Wednesday, August 20, 2008

Supreme court decides in favor of hunters

© By Othmar Vohringer

My good friend Peter Gussie of Midwest Cimmarron Archery in Richmond, Illinois, and board of directors member of the Archery Trade Association (ATA) sent me good news for bowhunters in Virginia that likely sets a nationwide precedence.

In mid-July the Virginia Supreme Court upheld a lower courts ruling that bowhunting is a safe science based wildlife management tool and that local communities cannot outlaw bowhunting programs that comply with directives from the wildlife agencies.

The Supreme Court, in choosing not to hear an appeal by the Reston Homeowners Association, also upheld a lower state court’s decision to allow the Archery Trade Association to recover all legal fees. After being alerted to the situation by the Suburban Bowhunters of Northern Virginia, the ATA brought legal action against the Reston Homeowners Association in January 2007. The ATA won the lawsuit in December 2007, and continued the fight after the homeowners’ association appealed to the Supreme Court in May of this year.

Due to the result of this court ruling bowhunters are able to return to the Roston’s woodlots this coming fall. Jay McAninch ATA President/CEO said.
“This is a huge victory for bowhunting, not only in Virginia, but quite likely nationwide. The Virginia Supreme Court reinforces four critical points that form the foundation of bowhunting in America.

  • First, bowhunting in urban areas can be done safely without putting people or property at risk.
  • Second, individual property owners can use bowhunting to address deer-damage and nuisance problems.
  • Third, wildlife is a public resource that’s held in trust and managed by states — in this case, the Virginia Department of Game and Inland Fisheries — for the public’s benefit.
  • And four, individuals or a homeowners’ associations cannot usurp state authority, or use the courts to shut down or interfere with a legitimate bowhunting program. When people or groups violate these historical, well-established lines of authority and take actions based on personal opinions, it’s going to cost them.”
The Supreme Court ruling has put an end to a long legal dispute that began in 2004 when Reston Homeowner’s Association adopted a covenant to shut down the suburban bowhunting program. The bowhunters of Northern Virginia and two local residents alerted the ATA in 2006 about the bowhunting ban. The ATA filed complaint in January of 2007. Arguing that the covenant violated, among other things, Virginia’s Constitution regarding wildlife management. Virginia’s attorney general refused to enter the case to enforce the agency’s wildlife management authority. Upon which the ATA subpoenaed testimony from the Department of Game and Inland Fisheries.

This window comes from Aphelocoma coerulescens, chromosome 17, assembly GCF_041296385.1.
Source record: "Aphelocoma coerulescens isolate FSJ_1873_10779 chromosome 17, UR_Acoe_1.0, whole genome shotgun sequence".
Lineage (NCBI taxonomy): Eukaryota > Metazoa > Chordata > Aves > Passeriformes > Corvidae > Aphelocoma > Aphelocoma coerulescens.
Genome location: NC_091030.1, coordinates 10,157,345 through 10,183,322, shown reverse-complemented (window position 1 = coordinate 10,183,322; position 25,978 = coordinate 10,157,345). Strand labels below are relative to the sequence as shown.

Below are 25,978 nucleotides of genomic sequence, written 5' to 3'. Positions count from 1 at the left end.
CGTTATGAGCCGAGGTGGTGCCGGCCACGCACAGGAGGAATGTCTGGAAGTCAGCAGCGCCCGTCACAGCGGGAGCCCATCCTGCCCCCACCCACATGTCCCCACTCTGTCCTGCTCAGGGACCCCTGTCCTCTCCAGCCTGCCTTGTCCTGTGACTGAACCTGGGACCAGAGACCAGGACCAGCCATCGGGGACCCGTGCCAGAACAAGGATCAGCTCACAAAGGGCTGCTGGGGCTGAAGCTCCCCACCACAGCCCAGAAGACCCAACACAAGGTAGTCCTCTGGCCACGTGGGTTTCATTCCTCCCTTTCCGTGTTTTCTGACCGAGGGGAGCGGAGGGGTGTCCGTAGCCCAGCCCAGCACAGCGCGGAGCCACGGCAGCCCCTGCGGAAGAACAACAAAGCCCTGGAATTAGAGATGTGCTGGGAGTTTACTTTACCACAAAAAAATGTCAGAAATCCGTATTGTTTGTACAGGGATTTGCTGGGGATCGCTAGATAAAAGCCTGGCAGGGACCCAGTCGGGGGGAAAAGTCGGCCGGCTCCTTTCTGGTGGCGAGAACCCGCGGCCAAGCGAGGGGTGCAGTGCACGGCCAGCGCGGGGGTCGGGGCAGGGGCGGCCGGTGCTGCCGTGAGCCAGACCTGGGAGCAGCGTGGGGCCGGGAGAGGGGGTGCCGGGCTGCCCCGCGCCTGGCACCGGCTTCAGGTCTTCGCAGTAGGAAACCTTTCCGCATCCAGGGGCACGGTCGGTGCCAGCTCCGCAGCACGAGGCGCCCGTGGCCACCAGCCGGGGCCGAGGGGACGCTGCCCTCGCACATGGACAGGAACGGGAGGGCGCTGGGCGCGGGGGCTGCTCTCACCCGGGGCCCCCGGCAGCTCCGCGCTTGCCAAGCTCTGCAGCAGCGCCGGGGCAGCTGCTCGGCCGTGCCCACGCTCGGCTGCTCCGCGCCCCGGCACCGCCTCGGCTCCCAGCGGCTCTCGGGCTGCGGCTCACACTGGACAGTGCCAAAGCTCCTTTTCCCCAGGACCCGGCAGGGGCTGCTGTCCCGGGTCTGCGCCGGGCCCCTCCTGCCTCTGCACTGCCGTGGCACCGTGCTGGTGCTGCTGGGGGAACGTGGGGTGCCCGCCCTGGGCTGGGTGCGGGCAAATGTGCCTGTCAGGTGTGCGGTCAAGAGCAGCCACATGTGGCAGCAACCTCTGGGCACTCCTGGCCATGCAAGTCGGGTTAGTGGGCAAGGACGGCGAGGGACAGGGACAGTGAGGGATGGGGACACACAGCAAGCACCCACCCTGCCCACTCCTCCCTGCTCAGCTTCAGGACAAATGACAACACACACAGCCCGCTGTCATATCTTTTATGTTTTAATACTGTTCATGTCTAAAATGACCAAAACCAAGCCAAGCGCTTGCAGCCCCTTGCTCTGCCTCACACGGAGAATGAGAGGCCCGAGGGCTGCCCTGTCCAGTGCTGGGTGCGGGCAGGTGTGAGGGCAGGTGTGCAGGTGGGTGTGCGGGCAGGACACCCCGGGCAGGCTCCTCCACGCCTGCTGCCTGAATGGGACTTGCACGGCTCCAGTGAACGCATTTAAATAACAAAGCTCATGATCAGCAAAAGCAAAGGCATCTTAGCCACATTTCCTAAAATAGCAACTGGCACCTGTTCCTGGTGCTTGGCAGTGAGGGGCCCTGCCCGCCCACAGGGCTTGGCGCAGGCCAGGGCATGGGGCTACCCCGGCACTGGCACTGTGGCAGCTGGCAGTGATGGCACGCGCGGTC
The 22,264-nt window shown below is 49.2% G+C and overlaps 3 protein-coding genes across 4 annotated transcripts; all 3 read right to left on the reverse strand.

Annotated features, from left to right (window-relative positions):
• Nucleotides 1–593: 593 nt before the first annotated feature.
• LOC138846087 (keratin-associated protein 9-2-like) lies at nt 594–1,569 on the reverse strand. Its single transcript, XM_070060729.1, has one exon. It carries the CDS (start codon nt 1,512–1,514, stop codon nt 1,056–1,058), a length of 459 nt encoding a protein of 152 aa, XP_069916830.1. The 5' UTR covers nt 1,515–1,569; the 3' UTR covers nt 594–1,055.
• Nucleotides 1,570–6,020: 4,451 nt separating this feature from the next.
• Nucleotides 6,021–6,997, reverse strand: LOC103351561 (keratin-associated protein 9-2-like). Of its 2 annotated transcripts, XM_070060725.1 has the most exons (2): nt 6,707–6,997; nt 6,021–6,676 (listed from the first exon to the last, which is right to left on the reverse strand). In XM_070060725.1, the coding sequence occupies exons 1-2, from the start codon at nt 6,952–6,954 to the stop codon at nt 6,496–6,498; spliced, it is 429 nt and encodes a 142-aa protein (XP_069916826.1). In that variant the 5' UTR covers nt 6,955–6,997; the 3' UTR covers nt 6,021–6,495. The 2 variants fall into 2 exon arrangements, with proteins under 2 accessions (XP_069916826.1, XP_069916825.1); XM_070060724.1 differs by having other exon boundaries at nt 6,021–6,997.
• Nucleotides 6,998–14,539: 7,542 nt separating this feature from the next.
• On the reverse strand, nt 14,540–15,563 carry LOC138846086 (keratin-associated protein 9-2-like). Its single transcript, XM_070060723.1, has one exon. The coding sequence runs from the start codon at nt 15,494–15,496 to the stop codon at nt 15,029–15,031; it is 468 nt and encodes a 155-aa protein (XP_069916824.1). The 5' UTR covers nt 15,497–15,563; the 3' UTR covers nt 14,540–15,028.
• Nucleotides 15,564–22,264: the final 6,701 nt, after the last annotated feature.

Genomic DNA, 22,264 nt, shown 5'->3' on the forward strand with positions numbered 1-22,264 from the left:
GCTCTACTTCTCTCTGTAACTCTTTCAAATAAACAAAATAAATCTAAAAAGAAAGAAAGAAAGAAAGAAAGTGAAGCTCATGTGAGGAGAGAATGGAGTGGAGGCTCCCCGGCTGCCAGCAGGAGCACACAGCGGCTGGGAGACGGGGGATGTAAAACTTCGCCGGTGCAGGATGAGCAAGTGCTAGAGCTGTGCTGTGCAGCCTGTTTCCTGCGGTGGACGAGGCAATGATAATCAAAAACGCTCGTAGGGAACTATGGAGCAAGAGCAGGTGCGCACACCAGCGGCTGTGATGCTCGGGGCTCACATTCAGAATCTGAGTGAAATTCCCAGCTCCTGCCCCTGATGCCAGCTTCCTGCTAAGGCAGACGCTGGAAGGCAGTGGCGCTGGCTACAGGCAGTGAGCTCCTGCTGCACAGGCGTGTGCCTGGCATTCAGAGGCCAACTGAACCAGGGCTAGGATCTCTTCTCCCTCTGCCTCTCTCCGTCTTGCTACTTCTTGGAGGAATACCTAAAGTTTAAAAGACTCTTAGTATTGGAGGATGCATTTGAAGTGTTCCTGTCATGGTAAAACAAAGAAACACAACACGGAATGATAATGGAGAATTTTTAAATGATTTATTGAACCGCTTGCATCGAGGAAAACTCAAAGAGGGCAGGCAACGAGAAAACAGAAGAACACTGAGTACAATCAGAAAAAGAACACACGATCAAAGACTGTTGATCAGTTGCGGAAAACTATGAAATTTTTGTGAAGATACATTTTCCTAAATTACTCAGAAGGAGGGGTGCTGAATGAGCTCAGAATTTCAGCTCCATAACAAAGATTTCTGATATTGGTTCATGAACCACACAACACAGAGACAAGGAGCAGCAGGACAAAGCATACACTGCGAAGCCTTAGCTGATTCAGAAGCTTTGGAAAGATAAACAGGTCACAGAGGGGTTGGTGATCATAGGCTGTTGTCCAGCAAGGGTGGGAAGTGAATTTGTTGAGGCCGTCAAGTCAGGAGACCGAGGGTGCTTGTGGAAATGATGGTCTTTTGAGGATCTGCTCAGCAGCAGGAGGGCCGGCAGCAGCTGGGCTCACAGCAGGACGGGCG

In December the local court ruled in favor of bowhuting and that the Homeowners Association did not have the authority to ban bowhunting. This ruling was uphels by the Virginia Supreme Court.

McAninch said.
“We’re extremely gratified to win a ruling of such high stature. This should set a strong precedent in Virginia and elsewhere. Virginia’s long-standing approach to urban deer depredation problems is to use bowhunting whenever possible. Bowhunters in Reston were part of that solution and had a proven track record. Unfortunately, the homeowners association went ahead and created their covenant even after they were advised they were exceeding their authority. The facts were against them from the start. Maybe now they’ve learned they can’t make laws just because they don’t like bowhunting. Just as importantly, when local groups force bowhunters to go to the courts to restore our rights, it’s going to cost them.”
I am extremely pleased with this outcome because it shows that we hunters do not have to put up with those that want to deny us our rights and freedoms. Hunting is not, as often falsely interpreted, a privilege. It is a right! One of the reasons why I like our North American hunting tradition is because, unlike anywhere else in the world, we have the right to hunt regardless of social, financial, racial or religious background. This is very unique and we need to protect that right so future generations can go hunting too. Hunters, as shown in this case, are not alone. There are many good organizations, such as the ATA, that will assist us in defending our rights from those that want to take it away from us.

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4 comments:

SimplyOutdoors said...

I had not heard of this Othmar, and I'm glad you pointed it out for all of us.

This is definitely a monumental ruling my the Supreme Court, and I'm very happy with their decision.

After some local townships tried to ban bowhunting, I'm glad to see that we definitely have a leg to stand on if something like this comes up again.

Tom Sorenson said...

I'd seen this was in court - hadn't heard the ruling till now. Great win for us - nice to see some hunting organizations gain some clout.

Jeff said...

I was not aware of this court case. Thanks for keeping us updated on such an important issue.

Rick Kratzke said...

I think this happens quite a bit. Maybe not on that big of a scale but it does happen. I am glad to see that the system worked in their favor.
Homeowners would be thinking twice if the deer population was getting out of control and there was no one to correct the problem.

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